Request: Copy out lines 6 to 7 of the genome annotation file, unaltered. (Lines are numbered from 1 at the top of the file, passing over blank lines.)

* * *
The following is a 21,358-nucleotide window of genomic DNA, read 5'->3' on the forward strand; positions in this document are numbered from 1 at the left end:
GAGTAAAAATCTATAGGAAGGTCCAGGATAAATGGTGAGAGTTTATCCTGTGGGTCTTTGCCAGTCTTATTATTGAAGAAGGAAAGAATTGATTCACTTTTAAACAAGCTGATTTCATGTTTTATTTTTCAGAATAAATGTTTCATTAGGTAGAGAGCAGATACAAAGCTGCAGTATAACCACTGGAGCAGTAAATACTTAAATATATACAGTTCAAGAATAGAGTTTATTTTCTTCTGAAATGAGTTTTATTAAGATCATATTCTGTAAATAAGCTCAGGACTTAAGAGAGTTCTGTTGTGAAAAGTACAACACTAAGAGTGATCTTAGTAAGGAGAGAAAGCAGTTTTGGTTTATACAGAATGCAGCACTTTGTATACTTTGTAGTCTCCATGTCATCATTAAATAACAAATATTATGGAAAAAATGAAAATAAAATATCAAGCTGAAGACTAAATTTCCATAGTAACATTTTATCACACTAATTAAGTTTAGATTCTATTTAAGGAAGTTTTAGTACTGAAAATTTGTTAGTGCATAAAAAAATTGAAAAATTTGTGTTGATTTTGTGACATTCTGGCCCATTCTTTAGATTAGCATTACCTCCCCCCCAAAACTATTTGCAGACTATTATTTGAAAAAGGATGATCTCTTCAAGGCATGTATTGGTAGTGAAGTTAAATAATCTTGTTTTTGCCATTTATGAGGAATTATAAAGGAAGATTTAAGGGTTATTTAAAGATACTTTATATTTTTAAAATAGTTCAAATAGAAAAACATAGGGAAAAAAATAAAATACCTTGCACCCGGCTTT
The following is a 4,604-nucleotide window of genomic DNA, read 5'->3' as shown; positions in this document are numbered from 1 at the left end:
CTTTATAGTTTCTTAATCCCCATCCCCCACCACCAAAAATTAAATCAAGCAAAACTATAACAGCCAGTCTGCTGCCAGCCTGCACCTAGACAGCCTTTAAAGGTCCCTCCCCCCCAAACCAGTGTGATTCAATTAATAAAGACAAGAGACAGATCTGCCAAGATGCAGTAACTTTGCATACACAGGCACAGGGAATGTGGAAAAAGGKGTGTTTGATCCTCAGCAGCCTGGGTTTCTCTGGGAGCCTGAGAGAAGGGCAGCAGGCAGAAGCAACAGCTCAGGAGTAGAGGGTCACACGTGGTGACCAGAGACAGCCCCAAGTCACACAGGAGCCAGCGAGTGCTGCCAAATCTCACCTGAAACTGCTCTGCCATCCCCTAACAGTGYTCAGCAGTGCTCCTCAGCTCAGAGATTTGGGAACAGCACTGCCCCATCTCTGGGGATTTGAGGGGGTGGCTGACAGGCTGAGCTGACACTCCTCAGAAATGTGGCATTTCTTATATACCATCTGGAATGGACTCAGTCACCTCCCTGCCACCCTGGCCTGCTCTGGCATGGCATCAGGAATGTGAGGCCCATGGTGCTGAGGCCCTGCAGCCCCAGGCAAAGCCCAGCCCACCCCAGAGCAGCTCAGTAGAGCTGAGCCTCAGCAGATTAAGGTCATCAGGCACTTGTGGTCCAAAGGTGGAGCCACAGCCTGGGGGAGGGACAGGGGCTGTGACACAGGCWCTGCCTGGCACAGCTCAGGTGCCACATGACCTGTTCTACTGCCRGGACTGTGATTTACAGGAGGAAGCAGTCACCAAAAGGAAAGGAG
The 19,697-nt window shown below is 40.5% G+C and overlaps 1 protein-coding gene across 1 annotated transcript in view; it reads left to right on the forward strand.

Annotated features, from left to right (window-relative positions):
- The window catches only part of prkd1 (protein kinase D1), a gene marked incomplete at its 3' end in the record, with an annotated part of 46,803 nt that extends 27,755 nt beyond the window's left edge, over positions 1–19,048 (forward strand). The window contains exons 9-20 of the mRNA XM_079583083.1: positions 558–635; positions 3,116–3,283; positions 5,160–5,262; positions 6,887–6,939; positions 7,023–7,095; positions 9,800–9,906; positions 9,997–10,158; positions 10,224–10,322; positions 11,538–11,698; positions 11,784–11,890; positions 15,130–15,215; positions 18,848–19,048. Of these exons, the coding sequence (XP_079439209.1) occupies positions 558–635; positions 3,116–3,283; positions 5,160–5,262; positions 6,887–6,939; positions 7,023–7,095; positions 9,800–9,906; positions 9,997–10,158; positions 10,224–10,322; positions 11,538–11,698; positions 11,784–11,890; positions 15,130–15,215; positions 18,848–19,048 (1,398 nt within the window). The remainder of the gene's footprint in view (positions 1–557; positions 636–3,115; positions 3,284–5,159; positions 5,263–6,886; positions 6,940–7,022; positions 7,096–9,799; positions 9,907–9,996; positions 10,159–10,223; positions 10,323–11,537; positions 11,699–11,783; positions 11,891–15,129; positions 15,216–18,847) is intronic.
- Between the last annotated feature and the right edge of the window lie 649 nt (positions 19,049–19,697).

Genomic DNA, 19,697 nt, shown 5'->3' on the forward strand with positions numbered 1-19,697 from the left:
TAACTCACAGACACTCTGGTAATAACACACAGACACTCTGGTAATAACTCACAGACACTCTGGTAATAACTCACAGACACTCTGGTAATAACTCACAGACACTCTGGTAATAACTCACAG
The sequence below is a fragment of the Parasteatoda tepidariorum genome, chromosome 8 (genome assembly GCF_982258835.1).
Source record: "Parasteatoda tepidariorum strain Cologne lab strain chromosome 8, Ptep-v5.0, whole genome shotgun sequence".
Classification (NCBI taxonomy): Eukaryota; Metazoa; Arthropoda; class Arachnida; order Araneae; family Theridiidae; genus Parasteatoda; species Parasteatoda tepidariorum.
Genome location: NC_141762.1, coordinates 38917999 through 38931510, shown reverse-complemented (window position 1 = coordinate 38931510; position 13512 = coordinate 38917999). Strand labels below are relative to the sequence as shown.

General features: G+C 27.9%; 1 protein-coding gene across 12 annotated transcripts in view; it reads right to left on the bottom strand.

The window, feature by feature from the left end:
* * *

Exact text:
Annotated features, from left to right (window-relative positions):
- The window catches only part of prkd1 (protein kinase D1), a gene marked incomplete at its 3' end in the record, with an annotated part of 46,803 nt that extends 27,755 nt beyond the window's left edge, over positions 1–19,048 (forward strand). The window contains exons 9-20 of the mRNA XM_079583083.1: positions 558–635; positions 3,116–3,283; positions 5,160–5,262; positions 6,887–6,939; positions 7,023–7,095; positions 9,800–9,906; positions 9,997–10,158; positions 10,224–10,322; positions 11,538–11,698; positions 11,784–11,890; positions 15,130–15,215; positions 18,848–19,048. Of these exons, the coding sequence (XP_079439209.1) occupies positions 558–635; positions 3,116–3,283; positions 5,160–5,262; positions 6,887–6,939; positions 7,023–7,095; positions 9,800–9,906; positions 9,997–10,158; positions 10,224–10,322; positions 11,538–11,698; positions 11,784–11,890; positions 15,130–15,215; positions 18,848–19,048 (1,398 nt within the window). The remainder of the gene's footprint in view (positions 1–557; positions 636–3,115; positions 3,284–5,159; positions 5,263–6,886; positions 6,940–7,022; positions 7,096–9,799; positions 9,907–9,996; positions 10,159–10,223; positions 10,323–11,537; positions 11,699–11,783; positions 11,891–15,129; positions 15,216–18,847) is intronic.